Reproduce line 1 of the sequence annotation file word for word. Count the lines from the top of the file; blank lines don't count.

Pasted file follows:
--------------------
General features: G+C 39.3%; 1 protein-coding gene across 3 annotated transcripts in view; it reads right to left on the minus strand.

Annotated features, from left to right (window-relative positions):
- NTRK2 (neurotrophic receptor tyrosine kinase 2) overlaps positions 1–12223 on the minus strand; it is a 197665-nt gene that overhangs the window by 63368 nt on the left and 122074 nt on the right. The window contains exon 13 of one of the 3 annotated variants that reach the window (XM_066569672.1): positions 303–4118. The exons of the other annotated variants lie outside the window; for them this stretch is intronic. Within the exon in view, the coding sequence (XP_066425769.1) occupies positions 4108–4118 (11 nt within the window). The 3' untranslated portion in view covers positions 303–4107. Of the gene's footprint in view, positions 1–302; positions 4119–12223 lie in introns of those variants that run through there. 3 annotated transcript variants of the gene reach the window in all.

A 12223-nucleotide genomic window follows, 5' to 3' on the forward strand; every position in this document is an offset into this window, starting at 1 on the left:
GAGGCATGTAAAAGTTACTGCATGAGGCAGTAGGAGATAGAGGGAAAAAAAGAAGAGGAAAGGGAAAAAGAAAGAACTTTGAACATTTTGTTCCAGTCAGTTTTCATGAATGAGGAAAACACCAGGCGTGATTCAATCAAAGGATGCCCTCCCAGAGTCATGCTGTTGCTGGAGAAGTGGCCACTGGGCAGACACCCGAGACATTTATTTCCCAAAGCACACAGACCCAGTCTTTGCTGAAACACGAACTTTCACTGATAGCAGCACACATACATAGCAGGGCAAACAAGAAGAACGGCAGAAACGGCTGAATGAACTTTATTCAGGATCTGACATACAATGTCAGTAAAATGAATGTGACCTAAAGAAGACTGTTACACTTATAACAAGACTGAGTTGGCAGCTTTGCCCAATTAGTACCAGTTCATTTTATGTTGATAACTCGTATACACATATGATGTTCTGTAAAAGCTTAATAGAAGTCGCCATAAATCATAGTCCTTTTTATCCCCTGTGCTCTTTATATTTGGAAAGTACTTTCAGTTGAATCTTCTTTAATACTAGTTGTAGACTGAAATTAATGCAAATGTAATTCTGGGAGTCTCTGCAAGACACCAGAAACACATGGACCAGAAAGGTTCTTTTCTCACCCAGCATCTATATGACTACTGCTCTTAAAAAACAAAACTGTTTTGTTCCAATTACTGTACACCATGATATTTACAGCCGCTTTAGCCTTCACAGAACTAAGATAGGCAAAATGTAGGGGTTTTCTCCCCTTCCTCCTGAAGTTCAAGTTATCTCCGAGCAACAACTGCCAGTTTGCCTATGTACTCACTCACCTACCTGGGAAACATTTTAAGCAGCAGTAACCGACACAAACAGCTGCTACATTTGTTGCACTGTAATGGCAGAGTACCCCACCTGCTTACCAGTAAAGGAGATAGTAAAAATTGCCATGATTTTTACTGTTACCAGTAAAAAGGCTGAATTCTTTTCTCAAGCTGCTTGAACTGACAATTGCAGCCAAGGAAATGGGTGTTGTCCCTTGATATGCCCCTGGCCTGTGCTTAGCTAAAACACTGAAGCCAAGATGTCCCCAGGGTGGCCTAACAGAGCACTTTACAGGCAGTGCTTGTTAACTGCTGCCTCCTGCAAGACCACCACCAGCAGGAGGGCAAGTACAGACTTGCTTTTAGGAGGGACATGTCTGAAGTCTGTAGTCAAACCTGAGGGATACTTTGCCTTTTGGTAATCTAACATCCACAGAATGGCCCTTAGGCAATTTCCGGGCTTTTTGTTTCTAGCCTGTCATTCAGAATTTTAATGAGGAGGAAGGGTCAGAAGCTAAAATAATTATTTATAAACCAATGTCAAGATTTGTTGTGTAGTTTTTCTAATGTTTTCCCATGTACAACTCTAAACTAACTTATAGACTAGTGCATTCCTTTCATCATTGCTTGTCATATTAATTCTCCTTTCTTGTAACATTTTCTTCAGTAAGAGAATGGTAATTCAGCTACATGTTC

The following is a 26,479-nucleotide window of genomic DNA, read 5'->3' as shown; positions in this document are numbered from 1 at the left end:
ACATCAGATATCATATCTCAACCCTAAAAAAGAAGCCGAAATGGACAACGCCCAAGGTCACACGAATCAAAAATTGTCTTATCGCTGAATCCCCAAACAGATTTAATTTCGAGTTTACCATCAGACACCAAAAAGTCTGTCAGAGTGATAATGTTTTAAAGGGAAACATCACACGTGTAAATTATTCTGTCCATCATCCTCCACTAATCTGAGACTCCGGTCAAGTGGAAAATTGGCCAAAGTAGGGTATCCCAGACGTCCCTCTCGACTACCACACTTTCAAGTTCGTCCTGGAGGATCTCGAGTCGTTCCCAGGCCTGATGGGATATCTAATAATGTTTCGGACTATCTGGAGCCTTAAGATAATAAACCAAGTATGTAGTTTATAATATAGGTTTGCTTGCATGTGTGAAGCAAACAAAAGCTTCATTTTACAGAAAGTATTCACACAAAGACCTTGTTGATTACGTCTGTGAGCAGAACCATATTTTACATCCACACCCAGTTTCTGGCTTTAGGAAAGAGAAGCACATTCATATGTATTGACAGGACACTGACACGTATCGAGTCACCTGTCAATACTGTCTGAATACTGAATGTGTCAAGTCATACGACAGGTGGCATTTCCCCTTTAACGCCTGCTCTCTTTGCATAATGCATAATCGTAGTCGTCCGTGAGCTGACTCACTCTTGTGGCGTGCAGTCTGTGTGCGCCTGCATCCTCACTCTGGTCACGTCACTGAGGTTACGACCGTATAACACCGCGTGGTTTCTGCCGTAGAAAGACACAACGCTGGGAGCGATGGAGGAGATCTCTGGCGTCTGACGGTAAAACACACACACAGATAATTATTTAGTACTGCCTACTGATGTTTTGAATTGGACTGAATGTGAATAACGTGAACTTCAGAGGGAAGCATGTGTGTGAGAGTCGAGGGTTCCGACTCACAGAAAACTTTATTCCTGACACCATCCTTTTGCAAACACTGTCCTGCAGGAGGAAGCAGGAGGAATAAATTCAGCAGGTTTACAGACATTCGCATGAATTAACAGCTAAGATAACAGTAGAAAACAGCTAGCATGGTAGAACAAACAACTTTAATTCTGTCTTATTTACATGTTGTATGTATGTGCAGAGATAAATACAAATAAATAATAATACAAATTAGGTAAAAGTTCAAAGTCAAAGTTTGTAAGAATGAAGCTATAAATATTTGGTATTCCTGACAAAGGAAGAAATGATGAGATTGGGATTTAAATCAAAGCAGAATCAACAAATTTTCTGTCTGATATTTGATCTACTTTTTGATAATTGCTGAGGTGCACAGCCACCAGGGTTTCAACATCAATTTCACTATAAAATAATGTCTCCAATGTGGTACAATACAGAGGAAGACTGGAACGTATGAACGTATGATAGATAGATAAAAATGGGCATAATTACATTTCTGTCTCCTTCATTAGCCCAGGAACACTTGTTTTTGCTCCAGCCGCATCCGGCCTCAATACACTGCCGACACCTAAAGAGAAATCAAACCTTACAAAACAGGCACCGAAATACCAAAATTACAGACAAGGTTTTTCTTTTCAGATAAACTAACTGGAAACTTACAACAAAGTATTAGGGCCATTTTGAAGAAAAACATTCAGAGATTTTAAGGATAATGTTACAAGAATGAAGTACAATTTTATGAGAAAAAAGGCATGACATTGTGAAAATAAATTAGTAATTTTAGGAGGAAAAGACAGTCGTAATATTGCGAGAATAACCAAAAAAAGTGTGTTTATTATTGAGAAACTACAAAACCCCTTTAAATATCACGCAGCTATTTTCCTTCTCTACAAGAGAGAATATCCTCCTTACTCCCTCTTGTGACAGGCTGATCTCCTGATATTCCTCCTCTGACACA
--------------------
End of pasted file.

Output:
General features: G+C 39.3%; 1 protein-coding gene across 3 annotated transcripts in view; it reads right to left on the minus strand.